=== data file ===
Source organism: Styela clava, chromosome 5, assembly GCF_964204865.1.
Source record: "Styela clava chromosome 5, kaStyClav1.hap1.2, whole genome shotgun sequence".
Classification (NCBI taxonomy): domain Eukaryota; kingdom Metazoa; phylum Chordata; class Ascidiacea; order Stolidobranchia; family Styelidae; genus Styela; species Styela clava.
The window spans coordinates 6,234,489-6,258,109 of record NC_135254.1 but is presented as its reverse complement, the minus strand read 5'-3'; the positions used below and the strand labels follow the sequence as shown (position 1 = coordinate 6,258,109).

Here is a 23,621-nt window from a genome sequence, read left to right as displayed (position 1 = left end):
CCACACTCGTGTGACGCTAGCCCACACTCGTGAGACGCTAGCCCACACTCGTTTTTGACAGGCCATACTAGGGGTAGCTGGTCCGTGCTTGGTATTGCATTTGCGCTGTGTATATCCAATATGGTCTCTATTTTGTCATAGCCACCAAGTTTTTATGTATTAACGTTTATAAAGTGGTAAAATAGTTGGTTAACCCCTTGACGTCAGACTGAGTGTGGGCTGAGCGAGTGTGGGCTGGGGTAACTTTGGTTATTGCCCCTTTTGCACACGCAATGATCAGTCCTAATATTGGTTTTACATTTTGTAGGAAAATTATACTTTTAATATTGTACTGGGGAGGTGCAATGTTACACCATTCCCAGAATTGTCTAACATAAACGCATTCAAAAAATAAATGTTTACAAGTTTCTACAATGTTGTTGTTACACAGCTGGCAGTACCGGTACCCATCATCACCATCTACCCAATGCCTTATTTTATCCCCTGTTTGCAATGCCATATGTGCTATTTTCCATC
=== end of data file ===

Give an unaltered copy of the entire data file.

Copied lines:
Source organism: Styela clava, chromosome 5, assembly GCF_964204865.1.
Source record: "Styela clava chromosome 5, kaStyClav1.hap1.2, whole genome shotgun sequence".
Classification (NCBI taxonomy): domain Eukaryota; kingdom Metazoa; phylum Chordata; class Ascidiacea; order Stolidobranchia; family Styelidae; genus Styela; species Styela clava.
The window spans coordinates 6,234,489-6,258,109 of record NC_135254.1 but is presented as its reverse complement, the minus strand read 5'-3'; the positions used below and the strand labels follow the sequence as shown (position 1 = coordinate 6,258,109).

Here is a 23,621-nt window from a genome sequence, read left to right as displayed (position 1 = left end):
CCACACTCGTGTGACGCTAGCCCACACTCGTGAGACGCTAGCCCACACTCGTTTTTGACAGGCCATACTAGGGGTAGCTGGTCCGTGCTTGGTATTGCATTTGCGCTGTGTATATCCAATATGGTCTCTATTTTGTCATAGCCACCAAGTTTTTATGTATTAACGTTTATAAAGTGGTAAAATAGTTGGTTAACCCCTTGACGTCAGACTGAGTGTGGGCTGAGCGAGTGTGGGCTGGGGTAACTTTGGTTATTGCCCCTTTTGCACACGCAATGATCAGTCCTAATATTGGTTTTACATTTTGTAGGAAAATTATACTTTTAATATTGTACTGGGGAGGTGCAATGTTACACCATTCCCAGAATTGTCTAACATAAACGCATTCAAAAAATAAATGTTTACAAGTTTCTACAATGTTGTTGTTACACAGCTGGCAGTACCGGTACCCATCATCACCATCTACCCAATGCCTTATTTTATCCCCTGTTTGCAATGCCATATGTGCTATTTTCCATC